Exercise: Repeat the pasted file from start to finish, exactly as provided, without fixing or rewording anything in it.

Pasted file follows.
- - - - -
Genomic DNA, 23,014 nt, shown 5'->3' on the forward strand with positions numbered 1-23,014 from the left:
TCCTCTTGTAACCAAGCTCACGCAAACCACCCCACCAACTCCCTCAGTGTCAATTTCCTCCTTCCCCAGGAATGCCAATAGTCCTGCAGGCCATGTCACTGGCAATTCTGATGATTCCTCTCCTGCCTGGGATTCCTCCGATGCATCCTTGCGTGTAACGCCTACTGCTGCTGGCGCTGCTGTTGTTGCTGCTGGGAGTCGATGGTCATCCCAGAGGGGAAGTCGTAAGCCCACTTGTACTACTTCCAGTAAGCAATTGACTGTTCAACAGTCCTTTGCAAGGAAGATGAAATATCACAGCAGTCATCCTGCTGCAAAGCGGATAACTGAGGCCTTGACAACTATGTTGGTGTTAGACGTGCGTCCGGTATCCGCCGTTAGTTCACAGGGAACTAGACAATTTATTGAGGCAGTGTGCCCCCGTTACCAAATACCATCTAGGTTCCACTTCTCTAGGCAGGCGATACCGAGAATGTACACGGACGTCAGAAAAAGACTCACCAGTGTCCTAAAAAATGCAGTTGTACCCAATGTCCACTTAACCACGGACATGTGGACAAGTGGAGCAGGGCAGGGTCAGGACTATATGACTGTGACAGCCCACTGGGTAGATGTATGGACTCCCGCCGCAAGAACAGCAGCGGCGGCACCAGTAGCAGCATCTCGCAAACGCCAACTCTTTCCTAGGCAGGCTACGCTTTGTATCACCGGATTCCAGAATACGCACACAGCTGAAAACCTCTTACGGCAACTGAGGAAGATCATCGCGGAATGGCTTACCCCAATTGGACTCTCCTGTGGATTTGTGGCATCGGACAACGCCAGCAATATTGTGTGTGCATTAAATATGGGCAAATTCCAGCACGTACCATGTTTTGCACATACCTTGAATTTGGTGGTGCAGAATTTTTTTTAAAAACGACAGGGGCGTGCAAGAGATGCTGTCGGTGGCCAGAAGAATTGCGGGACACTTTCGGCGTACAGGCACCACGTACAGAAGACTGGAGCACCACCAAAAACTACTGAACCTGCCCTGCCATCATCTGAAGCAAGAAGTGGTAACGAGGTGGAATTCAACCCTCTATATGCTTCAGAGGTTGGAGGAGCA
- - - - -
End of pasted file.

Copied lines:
Genomic DNA, 23,014 nt, shown 5'->3' on the forward strand with positions numbered 1-23,014 from the left:
TCCTCTTGTAACCAAGCTCACGCAAACCACCCCACCAACTCCCTCAGTGTCAATTTCCTCCTTCCCCAGGAATGCCAATAGTCCTGCAGGCCATGTCACTGGCAATTCTGATGATTCCTCTCCTGCCTGGGATTCCTCCGATGCATCCTTGCGTGTAACGCCTACTGCTGCTGGCGCTGCTGTTGTTGCTGCTGGGAGTCGATGGTCATCCCAGAGGGGAAGTCGTAAGCCCACTTGTACTACTTCCAGTAAGCAATTGACTGTTCAACAGTCCTTTGCAAGGAAGATGAAATATCACAGCAGTCATCCTGCTGCAAAGCGGATAACTGAGGCCTTGACAACTATGTTGGTGTTAGACGTGCGTCCGGTATCCGCCGTTAGTTCACAGGGAACTAGACAATTTATTGAGGCAGTGTGCCCCCGTTACCAAATACCATCTAGGTTCCACTTCTCTAGGCAGGCGATACCGAGAATGTACACGGACGTCAGAAAAAGACTCACCAGTGTCCTAAAAAATGCAGTTGTACCCAATGTCCACTTAACCACGGACATGTGGACAAGTGGAGCAGGGCAGGGTCAGGACTATATGACTGTGACAGCCCACTGGGTAGATGTATGGACTCCCGCCGCAAGAACAGCAGCGGCGGCACCAGTAGCAGCATCTCGCAAACGCCAACTCTTTCCTAGGCAGGCTACGCTTTGTATCACCGGATTCCAGAATACGCACACAGCTGAAAACCTCTTACGGCAACTGAGGAAGATCATCGCGGAATGGCTTACCCCAATTGGACTCTCCTGTGGATTTGTGGCATCGGACAACGCCAGCAATATTGTGTGTGCATTAAATATGGGCAAATTCCAGCACGTACCATGTTTTGCACATACCTTGAATTTGGTGGTGCAGAATTTTTTTTAAAAACGACAGGGGCGTGCAAGAGATGCTGTCGGTGGCCAGAAGAATTGCGGGACACTTTCGGCGTACAGGCACCACGTACAGAAGACTGGAGCACCACCAAAAACTACTGAACCTGCCCTGCCATCATCTGAAGCAAGAAGTGGTAACGAGGTGGAATTCAACCCTCTATATGCTTCAGAGGTTGGAGGAGCA